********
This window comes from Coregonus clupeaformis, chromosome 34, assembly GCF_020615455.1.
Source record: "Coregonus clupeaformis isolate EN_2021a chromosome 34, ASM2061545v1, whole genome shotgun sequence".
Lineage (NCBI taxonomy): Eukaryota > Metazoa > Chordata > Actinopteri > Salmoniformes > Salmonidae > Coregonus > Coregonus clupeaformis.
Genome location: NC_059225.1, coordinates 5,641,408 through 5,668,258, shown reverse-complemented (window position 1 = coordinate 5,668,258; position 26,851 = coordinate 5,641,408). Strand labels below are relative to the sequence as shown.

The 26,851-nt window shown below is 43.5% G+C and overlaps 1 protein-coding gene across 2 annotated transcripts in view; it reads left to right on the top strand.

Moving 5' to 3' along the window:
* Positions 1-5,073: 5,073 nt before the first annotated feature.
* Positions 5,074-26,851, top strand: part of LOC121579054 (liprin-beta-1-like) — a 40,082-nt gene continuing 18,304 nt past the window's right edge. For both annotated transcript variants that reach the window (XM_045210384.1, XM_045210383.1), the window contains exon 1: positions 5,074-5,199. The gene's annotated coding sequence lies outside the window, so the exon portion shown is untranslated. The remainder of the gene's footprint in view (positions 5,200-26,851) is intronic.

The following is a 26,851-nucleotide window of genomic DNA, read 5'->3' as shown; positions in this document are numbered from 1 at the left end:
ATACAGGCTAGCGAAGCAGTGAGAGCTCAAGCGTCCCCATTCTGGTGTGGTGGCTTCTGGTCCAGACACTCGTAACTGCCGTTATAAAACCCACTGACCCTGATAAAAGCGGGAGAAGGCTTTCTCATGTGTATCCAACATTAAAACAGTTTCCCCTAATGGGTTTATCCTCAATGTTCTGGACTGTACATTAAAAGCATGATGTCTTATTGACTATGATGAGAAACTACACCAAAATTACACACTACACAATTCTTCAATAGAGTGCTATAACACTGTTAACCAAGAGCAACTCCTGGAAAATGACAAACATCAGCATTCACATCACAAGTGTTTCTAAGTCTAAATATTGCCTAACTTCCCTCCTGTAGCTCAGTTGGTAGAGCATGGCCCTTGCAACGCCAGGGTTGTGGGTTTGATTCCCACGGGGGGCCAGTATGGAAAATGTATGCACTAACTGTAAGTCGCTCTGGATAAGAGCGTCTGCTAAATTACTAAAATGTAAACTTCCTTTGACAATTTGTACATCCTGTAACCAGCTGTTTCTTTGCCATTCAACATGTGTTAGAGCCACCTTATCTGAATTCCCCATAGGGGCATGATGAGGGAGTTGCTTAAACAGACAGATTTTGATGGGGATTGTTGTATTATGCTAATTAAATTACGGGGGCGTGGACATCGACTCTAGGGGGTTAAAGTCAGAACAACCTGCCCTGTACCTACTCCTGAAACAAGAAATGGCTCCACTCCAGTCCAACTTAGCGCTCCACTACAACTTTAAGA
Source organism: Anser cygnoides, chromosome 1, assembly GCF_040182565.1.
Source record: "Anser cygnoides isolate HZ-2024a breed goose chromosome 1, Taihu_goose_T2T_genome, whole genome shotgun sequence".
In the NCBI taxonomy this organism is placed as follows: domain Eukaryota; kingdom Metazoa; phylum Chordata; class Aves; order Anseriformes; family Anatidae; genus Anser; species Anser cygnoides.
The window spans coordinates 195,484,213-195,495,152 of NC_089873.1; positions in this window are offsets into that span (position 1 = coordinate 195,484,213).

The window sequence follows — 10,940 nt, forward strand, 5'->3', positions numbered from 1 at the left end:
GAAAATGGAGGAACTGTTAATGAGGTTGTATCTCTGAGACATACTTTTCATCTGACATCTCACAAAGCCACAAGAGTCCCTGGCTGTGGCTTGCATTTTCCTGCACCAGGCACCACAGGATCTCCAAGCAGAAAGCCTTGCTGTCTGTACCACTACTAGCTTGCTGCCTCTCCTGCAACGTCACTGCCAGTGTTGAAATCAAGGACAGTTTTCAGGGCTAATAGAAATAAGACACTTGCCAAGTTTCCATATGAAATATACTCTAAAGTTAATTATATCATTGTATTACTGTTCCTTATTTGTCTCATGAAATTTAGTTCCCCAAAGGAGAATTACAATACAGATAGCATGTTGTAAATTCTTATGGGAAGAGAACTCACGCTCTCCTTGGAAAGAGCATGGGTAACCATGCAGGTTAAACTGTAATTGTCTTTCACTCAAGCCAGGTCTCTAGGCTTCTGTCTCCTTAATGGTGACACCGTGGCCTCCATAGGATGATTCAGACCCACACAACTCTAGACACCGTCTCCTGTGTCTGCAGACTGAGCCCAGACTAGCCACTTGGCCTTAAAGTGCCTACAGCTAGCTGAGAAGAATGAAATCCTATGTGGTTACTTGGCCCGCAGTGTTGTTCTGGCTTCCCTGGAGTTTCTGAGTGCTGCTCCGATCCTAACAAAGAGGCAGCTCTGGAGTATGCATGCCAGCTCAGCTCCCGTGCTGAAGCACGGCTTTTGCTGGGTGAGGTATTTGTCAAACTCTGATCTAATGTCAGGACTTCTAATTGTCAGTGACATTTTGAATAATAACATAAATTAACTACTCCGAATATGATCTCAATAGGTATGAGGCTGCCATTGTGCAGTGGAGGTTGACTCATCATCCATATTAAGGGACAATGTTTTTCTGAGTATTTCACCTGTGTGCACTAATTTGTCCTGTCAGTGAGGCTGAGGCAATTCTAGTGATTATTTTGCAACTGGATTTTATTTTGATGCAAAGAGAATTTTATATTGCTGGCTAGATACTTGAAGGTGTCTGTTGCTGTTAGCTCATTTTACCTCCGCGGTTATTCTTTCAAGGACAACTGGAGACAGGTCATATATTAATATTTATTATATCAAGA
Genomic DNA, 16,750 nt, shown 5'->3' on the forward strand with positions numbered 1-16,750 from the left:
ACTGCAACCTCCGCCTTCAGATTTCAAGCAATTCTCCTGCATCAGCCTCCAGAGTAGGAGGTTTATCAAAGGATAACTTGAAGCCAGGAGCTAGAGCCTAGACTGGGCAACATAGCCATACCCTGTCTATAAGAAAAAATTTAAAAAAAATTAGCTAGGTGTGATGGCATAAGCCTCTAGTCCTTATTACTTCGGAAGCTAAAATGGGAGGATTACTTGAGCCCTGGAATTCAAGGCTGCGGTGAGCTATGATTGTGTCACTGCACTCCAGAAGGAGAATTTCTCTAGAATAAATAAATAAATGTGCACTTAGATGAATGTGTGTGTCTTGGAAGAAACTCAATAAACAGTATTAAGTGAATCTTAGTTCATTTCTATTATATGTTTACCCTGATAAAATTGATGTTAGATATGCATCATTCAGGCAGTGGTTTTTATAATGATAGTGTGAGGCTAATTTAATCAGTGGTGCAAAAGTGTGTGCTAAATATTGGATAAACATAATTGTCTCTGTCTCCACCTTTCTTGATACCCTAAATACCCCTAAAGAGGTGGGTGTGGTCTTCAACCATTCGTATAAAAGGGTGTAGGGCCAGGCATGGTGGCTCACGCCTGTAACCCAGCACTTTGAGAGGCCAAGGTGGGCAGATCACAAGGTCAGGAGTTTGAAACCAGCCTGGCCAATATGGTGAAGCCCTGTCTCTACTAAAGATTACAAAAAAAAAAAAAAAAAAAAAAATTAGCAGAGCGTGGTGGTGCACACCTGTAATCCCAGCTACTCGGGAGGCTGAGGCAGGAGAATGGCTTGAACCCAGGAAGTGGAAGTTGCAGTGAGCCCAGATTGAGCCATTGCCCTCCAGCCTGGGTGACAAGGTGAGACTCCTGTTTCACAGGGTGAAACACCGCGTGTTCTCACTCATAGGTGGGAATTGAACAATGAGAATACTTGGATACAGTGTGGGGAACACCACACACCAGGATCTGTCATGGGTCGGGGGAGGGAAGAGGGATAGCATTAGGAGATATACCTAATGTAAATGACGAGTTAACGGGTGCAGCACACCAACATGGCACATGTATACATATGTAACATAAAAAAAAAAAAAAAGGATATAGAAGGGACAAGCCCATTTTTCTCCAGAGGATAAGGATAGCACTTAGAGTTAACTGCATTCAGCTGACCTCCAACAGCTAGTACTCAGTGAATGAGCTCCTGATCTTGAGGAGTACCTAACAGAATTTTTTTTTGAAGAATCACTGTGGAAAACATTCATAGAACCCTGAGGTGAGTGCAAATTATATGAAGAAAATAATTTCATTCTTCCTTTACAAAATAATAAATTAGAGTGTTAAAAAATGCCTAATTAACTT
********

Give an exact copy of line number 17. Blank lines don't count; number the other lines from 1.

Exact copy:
Genomic DNA, 16,750 nt, shown 5'->3' on the forward strand with positions numbered 1-16,750 from the left: